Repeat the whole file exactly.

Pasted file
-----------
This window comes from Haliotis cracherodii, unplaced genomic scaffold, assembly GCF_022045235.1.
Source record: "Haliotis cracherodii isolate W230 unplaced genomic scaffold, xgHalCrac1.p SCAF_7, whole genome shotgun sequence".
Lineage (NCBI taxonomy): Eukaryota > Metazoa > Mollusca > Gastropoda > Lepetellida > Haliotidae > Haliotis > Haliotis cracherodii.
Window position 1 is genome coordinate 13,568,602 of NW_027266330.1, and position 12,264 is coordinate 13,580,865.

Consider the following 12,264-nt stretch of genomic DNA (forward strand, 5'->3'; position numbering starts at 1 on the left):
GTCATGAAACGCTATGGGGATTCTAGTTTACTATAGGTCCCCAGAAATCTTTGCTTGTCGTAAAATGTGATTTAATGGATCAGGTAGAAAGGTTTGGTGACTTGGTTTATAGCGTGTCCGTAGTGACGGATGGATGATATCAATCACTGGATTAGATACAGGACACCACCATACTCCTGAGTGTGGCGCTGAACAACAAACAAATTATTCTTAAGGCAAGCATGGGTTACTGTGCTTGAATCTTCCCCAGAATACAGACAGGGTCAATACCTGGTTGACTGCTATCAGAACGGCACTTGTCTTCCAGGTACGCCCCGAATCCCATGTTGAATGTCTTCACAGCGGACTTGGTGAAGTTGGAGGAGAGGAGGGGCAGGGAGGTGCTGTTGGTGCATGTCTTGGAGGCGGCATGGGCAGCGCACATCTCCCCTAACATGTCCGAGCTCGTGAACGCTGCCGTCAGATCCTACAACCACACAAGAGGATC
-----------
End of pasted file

This window comes from Haliotis cracherodii, unplaced genomic scaffold, assembly GCF_022045235.1.
Source record: "Haliotis cracherodii isolate W230 unplaced genomic scaffold, xgHalCrac1.p SCAF_7, whole genome shotgun sequence".
Lineage (NCBI taxonomy): Eukaryota > Metazoa > Mollusca > Gastropoda > Lepetellida > Haliotidae > Haliotis > Haliotis cracherodii.
Window position 1 is genome coordinate 13,568,602 of NW_027266330.1, and position 12,264 is coordinate 13,580,865.

Consider the following 12,264-nt stretch of genomic DNA (forward strand, 5'->3'; position numbering starts at 1 on the left):
GTCATGAAACGCTATGGGGATTCTAGTTTACTATAGGTCCCCAGAAATCTTTGCTTGTCGTAAAATGTGATTTAATGGATCAGGTAGAAAGGTTTGGTGACTTGGTTTATAGCGTGTCCGTAGTGACGGATGGATGATATCAATCACTGGATTAGATACAGGACACCACCATACTCCTGAGTGTGGCGCTGAACAACAAACAAATTATTCTTAAGGCAAGCATGGGTTACTGTGCTTGAATCTTCCCCAGAATACAGACAGGGTCAATACCTGGTTGACTGCTATCAGAACGGCACTTGTCTTCCAGGTACGCCCCGAATCCCATGTTGAATGTCTTCACAGCGGACTTGGTGAAGTTGGAGGAGAGGAGGGGCAGGGAGGTGCTGTTGGTGCATGTCTTGGAGGCGGCATGGGCAGCGCACATCTCCCCTAACATGTCCGAGCTCGTGAACGCTGCCGTCAGATCCTACAACCACACAAGAGGATC